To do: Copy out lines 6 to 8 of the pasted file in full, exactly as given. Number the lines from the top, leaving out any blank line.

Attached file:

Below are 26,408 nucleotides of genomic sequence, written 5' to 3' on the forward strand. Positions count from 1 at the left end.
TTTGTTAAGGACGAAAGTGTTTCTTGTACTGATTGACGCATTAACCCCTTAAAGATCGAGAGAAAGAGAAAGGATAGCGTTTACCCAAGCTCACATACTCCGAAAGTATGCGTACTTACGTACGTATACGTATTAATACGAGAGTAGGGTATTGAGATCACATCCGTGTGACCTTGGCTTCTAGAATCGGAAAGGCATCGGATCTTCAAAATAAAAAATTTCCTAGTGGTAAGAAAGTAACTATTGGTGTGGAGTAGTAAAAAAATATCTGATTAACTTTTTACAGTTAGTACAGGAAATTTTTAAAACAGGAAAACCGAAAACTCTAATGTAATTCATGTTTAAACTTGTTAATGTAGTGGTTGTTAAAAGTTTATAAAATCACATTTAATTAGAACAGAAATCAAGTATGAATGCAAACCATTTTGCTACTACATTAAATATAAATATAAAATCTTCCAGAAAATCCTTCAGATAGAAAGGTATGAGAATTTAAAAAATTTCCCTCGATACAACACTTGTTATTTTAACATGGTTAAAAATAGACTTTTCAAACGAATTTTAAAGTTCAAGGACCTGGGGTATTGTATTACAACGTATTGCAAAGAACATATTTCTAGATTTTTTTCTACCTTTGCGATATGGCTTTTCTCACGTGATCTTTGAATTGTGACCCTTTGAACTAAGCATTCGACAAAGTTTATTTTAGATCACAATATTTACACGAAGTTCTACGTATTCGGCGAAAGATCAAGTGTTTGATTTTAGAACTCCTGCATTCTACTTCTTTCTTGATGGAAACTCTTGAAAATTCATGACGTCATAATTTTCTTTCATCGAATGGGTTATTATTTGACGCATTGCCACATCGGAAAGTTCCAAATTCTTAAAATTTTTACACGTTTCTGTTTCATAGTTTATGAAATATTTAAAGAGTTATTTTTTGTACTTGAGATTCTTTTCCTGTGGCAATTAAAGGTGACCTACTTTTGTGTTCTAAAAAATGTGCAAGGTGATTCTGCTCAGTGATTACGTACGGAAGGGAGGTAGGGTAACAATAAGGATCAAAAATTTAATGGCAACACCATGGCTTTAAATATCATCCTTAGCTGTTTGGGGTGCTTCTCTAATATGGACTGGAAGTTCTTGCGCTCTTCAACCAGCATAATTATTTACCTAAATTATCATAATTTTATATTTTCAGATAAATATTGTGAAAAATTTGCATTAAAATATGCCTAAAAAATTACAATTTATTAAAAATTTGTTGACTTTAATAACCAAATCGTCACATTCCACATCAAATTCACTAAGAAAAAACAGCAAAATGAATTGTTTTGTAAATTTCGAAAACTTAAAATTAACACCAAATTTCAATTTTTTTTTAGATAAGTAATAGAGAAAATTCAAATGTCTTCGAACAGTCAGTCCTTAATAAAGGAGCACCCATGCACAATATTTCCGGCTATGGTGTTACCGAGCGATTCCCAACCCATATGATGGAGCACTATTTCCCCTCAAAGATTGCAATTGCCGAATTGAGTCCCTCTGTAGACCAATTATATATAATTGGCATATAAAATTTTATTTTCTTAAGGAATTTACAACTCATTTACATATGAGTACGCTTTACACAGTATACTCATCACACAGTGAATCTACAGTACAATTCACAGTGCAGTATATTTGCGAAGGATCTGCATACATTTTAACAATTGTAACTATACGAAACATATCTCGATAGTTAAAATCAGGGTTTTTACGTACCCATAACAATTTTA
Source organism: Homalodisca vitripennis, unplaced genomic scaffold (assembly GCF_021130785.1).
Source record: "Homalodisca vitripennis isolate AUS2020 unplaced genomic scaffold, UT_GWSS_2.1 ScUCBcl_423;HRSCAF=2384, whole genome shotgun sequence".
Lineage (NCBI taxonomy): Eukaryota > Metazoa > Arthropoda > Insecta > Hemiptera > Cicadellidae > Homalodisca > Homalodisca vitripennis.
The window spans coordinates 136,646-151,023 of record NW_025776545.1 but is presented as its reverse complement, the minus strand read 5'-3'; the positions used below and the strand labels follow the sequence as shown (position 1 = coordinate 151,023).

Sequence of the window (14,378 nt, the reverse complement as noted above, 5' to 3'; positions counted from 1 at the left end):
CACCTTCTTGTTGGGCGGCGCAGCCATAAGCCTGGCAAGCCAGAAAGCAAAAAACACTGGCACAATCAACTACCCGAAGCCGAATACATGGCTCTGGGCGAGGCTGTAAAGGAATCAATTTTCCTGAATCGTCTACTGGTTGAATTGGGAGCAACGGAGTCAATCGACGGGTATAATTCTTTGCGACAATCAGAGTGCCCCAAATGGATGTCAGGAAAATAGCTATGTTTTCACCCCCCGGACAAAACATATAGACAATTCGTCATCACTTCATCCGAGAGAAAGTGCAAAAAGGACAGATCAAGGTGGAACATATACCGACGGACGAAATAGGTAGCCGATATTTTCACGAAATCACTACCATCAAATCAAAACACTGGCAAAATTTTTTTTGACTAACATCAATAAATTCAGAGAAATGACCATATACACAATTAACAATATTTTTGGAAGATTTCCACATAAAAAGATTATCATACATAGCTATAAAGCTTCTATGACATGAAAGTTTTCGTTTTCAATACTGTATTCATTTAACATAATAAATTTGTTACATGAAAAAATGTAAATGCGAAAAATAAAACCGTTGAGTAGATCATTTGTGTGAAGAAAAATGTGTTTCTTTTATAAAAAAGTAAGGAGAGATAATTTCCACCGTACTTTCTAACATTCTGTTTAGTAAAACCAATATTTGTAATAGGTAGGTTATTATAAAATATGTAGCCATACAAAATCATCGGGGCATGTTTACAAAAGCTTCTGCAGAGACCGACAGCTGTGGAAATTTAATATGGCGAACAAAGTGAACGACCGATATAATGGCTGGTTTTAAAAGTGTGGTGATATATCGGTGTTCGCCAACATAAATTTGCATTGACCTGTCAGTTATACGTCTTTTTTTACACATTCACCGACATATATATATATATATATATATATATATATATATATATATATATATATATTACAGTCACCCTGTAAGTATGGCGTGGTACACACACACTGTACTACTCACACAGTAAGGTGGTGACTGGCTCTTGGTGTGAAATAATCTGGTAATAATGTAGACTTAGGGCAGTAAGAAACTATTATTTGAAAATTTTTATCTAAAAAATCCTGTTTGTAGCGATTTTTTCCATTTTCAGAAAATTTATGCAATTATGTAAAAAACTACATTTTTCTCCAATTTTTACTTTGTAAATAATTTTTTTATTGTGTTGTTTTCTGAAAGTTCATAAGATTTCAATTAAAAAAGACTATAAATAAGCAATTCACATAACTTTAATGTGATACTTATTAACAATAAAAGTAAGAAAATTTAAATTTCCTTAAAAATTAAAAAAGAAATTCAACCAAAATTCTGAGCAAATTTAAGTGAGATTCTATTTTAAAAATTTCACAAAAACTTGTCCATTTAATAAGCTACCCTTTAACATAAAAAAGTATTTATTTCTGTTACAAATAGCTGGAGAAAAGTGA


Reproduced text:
The window spans coordinates 136,646-151,023 of record NW_025776545.1 but is presented as its reverse complement, the minus strand read 5'-3'; the positions used below and the strand labels follow the sequence as shown (position 1 = coordinate 151,023).

Sequence of the window (14,378 nt, the reverse complement as noted above, 5' to 3'; positions counted from 1 at the left end):
CACCTTCTTGTTGGGCGGCGCAGCCATAAGCCTGGCAAGCCAGAAAGCAAAAAACACTGGCACAATCAACTACCCGAAGCCGAATACATGGCTCTGGGCGAGGCTGTAAAGGAATCAATTTTCCTGAATCGTCTACTGGTTGAATTGGGAGCAACGGAGTCAATCGACGGGTATAATTCTTTGCGACAATCAGAGTGCCCCAAATGGATGTCAGGAAAATAGCTATGTTTTCACCCCCCGGACAAAACATATAGACAATTCGTCATCACTTCATCCGAGAGAAAGTGCAAAAAGGACAGATCAAGGTGGAACATATACCGACGGACGAAATAGGTAGCCGATATTTTCACGAAATCACTACCATCAAATCAAAACACTGGCAAAATTTTTTTTGACTAACATCAATAAATTCAGAGAAATGACCATATACACAATTAACAATATTTTTGGAAGATTTCCACATAAAAAGATTATCATACATAGCTATAAAGCTTCTATGACATGAAAGTTTTCGTTTTCAATACTGTATTCATTTAACATAATAAATTTGTTACATGAAAAAATGTAAATGCGAAAAATAAAACCGTTGAGTAGATCATTTGTGTGAAGAAAAATGTGTTTCTTTTATAAAAAAGTAAGGAGAGATAATTTCCACCGTACTTTCTAACATTCTGTTTAGTAAAACCAATATTTGTAATAGGTAGGTTATTATAAAATATGTAGCCATACAAAATCATCGGGGCATGTTTACAAAAGCTTCTGCAGAGACCGACAGCTGTGGAAATTTAATATGGCGAACAAAGTGAACGACCGATATAATGGCTGGTTTTAAAAGTGTGGTGATATATCGGTGTTCGCCAACATAAATTTGCATTGACCTGTCAGTTATACGTCTTTTTTTACACATTCACCGACATATATATATATATATATATATATATATATATATATATATATATATATATTACAGTCACCCTGTAAGTATGGCGTGGTACACACACACTGTACTACTCACACAGTAAGGTGGTGACTGGCTCTTGGTGTGAAATAATCTGGTAATAATGTAGACTTAGGGCAGTAAGAAACTATTATTTGAAAATTTTTATCTAAAAAATCCTGTTTGTAGCGATTTTTTCCATTTTCAGAAAATTTATGCAATTATGTAAAAAACTACATTTTTCTCCAATTTTTACTTTGTAAATAATTTTTTTATTGTGTTGTTTTCTGAAAGTTCATAAGATTTCAATTAAAAAAGACTATAAATAAGCAATTCACATAACTTTAATGTGATACTTATTAACAATAAAAGTAAGAAAATTTAAATTTCCTTAAAAATTAAAAAAGAAATTCAACCAAAATTCTGAGCAAATTTAAGTGAGATTCTATTTTAAAAATTTCACAAAAACTTGTCCATTTAATAAGCTACCCTTTAACATAAAAAAGTATTTATTTCTGTTACAAATAGCTGGAGAAAAGTGA